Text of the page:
Disclosure of Fair Value of Stock Options.  As disclosed in Note 1, Genelabs accounts for employee stock options using their intrinsic value at the time of grant. However, generally accepted accounting principles require companies that account for stock options under the intrinsic value method to also disclose the pro forma impact as if they had accounted for stock options using a fair value approach. Accordingly, for disclosure purposes, the fair value of stock options was estimated at the date of grant using a Black-Scholes option valuation model. The Black-Scholes option valuation model was developed for use in estimating the fair value of traded options that have no vesting restrictions and are fully transferable. This model requires highly subjective assumptions regarding expected stock price volatility. The Company’s stock options have characteristics significantly different from those of traded options and changes in the volatility assumptions can materially affect the fair value estimate. To determine the pro forma disclosure, the Company used the following weighted average assumptions for 2005, 2004 and 2003, respectively: dividend yields of zero; risk-free interest rates of 4.0%, 3.5% and 3.0%; volatility factors of 1.0; and a one year expected life of the options after vesting, which generally occurs over a four-year period. Based on these assumptions, the weighted-average fair value of options granted during 2005, 2004 and 2003 was $1.85,


F-13


Table of Contents

 
GENELABS TECHNOLOGIES, INC.
 
NOTES TO CONSOLIDATED FINANCIAL STATEMENTS — (Continued)

$5.89 and $4.34 per share, respectively. For purposes of pro forma disclosures, the estimated fair value of the options is expensed ratably over the options’ vesting period.
 
Stock options are generally granted with an exercise price equal to the fair market value of the Company’s common stock on the date of grant. During 2005 and 2003 all options were granted with an exercise price equal to the market value of the Company’s stock on the date of grant. During 2004, certain options were granted with an exercise price that differed from the fair market value of the Company’s common stock on the date of grant. The following table shows the weighted average exercise prices and fair values of stock options granted in 2004:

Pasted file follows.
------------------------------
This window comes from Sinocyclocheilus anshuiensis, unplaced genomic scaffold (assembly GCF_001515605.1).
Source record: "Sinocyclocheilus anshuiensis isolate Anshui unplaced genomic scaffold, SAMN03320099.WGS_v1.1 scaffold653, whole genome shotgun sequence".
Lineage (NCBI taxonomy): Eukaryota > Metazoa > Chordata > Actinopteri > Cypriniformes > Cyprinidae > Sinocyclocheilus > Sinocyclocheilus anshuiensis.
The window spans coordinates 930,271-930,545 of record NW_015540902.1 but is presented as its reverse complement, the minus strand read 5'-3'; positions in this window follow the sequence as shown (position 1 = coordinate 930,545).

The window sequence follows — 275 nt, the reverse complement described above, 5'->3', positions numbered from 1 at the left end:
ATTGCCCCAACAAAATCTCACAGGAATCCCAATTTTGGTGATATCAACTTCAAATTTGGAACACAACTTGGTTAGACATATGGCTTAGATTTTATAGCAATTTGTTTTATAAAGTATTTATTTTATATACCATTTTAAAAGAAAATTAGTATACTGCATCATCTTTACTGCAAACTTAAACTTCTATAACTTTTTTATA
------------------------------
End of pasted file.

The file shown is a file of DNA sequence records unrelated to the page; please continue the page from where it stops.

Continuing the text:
Weighted
 
          Weighted
    Average Fair
 
Stock Options Granted with an
  Number
    Average
    Value of
 
Exercise Price
  of Shares     Exercise Price     Options  
 
Below market value of common stock
                 
At market value of common stock
    232     $ 10.91     $ 6.64  
Above market value of common stock
    71       12.50       3.41  
                         
Stock option grants in 2004
    303     $ 11.28     $ 5.89  
                         
 
6.   Collaborative Agreements
 
The Company has the following collaborative agreements in place:
 
Gilead Sciences, Inc.  In September 2004, the Company signed an agreement with Gilead Sciences, Inc. (Gilead) to collaborate in the research, development and commercialization of certain compounds that selectively inhibit replication of the hepatitis C virus. The agreement has an initial three-year research term, and Gilead has an option to extend the research term for one additional year. The Company received an $8,000,000 non-refundable up-front payment upon signing the agreement, which is being recognized into revenue on a straight-line basis over the four-year term of Genelabs’ potential obligations to Gilead. In addition, Genelabs receives payments from Gilead for Genelabs’ scientists continuing work on this program. Contract revenue recognized under this agreement is comprised of the amortization of the up-front payment and the payments for Genelabs’ on-going research. In 2005 and 2004, respectively, the Company recognized into revenue $2,000,000 and $500,000 from the up-front license fee and $3,600,000 and $900,000 from on-going research payments. At December 31, 2005, unearned contract revenue received from Gilead was $5,500,000 comprised solely of the unamortized portion of the initial up-front payment.